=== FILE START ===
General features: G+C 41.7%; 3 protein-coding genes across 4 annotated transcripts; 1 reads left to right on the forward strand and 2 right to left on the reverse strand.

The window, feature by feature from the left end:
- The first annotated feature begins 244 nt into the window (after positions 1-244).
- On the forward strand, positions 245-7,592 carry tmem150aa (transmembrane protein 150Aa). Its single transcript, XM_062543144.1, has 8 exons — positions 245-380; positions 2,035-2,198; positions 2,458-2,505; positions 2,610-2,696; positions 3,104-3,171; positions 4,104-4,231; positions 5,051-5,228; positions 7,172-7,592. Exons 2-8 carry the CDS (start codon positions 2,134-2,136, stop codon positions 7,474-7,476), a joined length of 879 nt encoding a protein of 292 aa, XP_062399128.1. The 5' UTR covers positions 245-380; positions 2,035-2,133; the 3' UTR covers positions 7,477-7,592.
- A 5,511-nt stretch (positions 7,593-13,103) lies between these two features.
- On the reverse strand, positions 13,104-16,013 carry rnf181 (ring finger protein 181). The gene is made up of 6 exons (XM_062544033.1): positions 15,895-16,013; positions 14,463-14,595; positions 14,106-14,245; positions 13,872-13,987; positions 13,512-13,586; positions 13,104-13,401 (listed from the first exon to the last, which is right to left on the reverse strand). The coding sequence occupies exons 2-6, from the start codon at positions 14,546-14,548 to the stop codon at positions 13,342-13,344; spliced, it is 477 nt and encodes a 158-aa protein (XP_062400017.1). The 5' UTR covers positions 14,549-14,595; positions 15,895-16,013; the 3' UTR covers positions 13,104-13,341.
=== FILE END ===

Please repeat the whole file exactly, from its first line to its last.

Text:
General features: G+C 41.7%; 3 protein-coding genes across 4 annotated transcripts; 1 reads left to right on the forward strand and 2 right to left on the reverse strand.

The window, feature by feature from the left end:
- The first annotated feature begins 244 nt into the window (after positions 1-244).
- On the forward strand, positions 245-7,592 carry tmem150aa (transmembrane protein 150Aa). Its single transcript, XM_062543144.1, has 8 exons — positions 245-380; positions 2,035-2,198; positions 2,458-2,505; positions 2,610-2,696; positions 3,104-3,171; positions 4,104-4,231; positions 5,051-5,228; positions 7,172-7,592. Exons 2-8 carry the CDS (start codon positions 2,134-2,136, stop codon positions 7,474-7,476), a joined length of 879 nt encoding a protein of 292 aa, XP_062399128.1. The 5' UTR covers positions 245-380; positions 2,035-2,133; the 3' UTR covers positions 7,477-7,592.
- A 5,511-nt stretch (positions 7,593-13,103) lies between these two features.
- On the reverse strand, positions 13,104-16,013 carry rnf181 (ring finger protein 181). The gene is made up of 6 exons (XM_062544033.1): positions 15,895-16,013; positions 14,463-14,595; positions 14,106-14,245; positions 13,872-13,987; positions 13,512-13,586; positions 13,104-13,401 (listed from the first exon to the last, which is right to left on the reverse strand). The coding sequence occupies exons 2-6, from the start codon at positions 14,546-14,548 to the stop codon at positions 13,342-13,344; spliced, it is 477 nt and encodes a 158-aa protein (XP_062400017.1). The 5' UTR covers positions 14,549-14,595; positions 15,895-16,013; the 3' UTR covers positions 13,104-13,341.